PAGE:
Ceramic knives can be a great addition to your kitchen. They are easy to clean, low maintenance and stay razor sharp for a lot longer than steel knives. The downside is that ceramic knives are very brittle and can easily develop small chips or nicks, even when used carefully.
Many people buy a ceramic knife with the misconception that it will never need sharpening. Unfortunately, that’s not true. While they can maintain an edge up to ten times longer than a steel knife, at some point, you will need to sharpen your ceramic knife.
Some ceramic knife manufacturers, such as Kyocera, offer free lifetime professional sharpening, but this isn’t always practical – you have to cover the cost of postage and live without your knife for a period of time.
Can You Sharpen Ceramic Knives?
While sharpening a ceramic knife is possible, it isn’t straightforward. You can’t simply whip out your generic sharpening rod or whetstone and quickly restore that razor sharp edge.
This is because ceramic knives are made from zirconium oxide, which is very hard and brittle – it’s much easier to chip or even snap than a steel blade.
Luckily, if you’re willing to put in a bit of time and effort, you can sharpen your ceramic knives at home. You will need to have patience and a gentle hand – if you’re too rough or use the wrong technique, you can end up adding more micro-chips to the blade.
Because zirconium oxide is so hard, you will need to use an even harder material when sharpening ceramic knives. The best material is diamond.
You can buy electric sharpeners or manual knife sharpeners specifically designed for ceramic knives. They may not get your edge razor sharp but will restore enough sharpness to make it effective in your kitchen. If you decide to buy one of these sharpeners, make sure it has a diamond sharpening wheel.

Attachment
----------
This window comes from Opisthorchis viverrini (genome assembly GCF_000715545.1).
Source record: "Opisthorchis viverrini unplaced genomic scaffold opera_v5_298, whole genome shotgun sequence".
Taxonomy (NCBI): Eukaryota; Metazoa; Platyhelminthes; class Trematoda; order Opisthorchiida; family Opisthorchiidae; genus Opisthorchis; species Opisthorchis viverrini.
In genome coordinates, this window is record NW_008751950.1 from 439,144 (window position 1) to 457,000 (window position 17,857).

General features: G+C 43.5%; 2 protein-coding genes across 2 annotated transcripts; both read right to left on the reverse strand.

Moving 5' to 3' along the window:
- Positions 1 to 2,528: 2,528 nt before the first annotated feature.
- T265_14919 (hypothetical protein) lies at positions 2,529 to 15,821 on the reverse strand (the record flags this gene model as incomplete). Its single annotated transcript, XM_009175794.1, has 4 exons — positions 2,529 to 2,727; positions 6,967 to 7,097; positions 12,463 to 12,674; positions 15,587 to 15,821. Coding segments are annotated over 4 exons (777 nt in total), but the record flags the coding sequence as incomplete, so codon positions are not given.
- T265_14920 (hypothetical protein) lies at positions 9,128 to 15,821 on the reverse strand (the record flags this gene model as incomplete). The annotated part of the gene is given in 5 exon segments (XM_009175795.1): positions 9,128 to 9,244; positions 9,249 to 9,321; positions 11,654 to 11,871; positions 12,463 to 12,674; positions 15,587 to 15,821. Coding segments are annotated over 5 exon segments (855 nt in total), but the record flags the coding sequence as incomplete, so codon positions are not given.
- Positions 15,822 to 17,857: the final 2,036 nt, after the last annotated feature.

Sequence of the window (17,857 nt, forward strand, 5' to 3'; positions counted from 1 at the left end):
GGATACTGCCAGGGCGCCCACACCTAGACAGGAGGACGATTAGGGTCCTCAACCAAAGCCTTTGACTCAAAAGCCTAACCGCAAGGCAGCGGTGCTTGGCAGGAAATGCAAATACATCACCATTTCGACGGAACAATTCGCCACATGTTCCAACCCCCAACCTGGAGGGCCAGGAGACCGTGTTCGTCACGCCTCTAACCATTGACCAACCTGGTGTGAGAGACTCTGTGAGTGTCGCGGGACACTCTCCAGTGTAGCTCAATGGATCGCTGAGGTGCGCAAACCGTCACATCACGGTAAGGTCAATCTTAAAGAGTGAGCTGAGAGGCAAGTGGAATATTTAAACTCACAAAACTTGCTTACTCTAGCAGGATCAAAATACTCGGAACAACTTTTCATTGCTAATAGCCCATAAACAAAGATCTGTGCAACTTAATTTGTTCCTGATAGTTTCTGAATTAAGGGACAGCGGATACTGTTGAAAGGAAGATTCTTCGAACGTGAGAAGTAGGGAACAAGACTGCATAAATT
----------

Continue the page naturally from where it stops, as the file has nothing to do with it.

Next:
If you enjoy a bit of hands-on, do-it-yourself time, then using a diamond stone to sharpen your ceramic knives is the best method. It’s a time-consuming process, and you’ll need to work through various different grits, but the end result will be a ceramic knife that is as good as new.
What You Will Need
- Towel or wet paper towel
- Diamond stones – 200 grit, 600 grit, 1000 grit, 1500 grit
- Water – either a spray bottle or a container filled with water deep enough to submerge your diamond stone
How To Sharpen A Ceramic Knife
Because ceramic knives are so brittle, be prepared for a long, methodical sharpening process. You will need to be very gentle with your knife and take care not to push too hard and exert too much force, causing it to chip or snap completely.
If the knife has small chips or nicks in the blade, you will need to start with a lower grit diamond stone, around 200 grit. This is a coarser stone which will remove material more quickly.
After you’ve finished the process with the 200 grit diamond stone, you will need to repeat it again with a higher grit, working your way up until you have completed refining and finishing the blade with a 1500 grit stone.
- Submerge your diamond stone/s in the water for just a few seconds before using, or spray the surface of the stone with water from a spray bottle.
- Dampen a paper towel, sponge, or kitchen towel and place it on a countertop or table to create a non-slip surface. Double check that it is indeed stable before beginning the sharpening process.
- Place your diamond stone on the damp towel.
- Take your knife in your dominant hand and face the tip away from you – very gently place the edge on the whetstone at 90-degrees – be careful not to push down – and then find your ideal angle. For a ceramic knife, this will be 20 degrees or less.
- Keep one hand on the handle and place the fingers of your other hand in the middle of the flat side of the blade – be careful to keep fingers away from the sharp (or soon-to-be-sharp) edge.
- Slide the blade down the stone away from you, but apply minimal downwards pressure. Force is not your friend here, only gentle, repetitive movements and a constant angle. Make sure you sweep the entire length of the blade down the stone.
- Once you’ve finished the first sweep, lift the blade up, bring it back towards you and repeat – always move in the same direction, don’t drag the blade back and forth along the stone.
- Repeat the movement on the same side six times.
- Flip your knife over and repeat six times on the other side.
- Repeat this process with progressively higher grit diamond stones until complete.
SEE ALSO: How To Sharpen Serrated Knives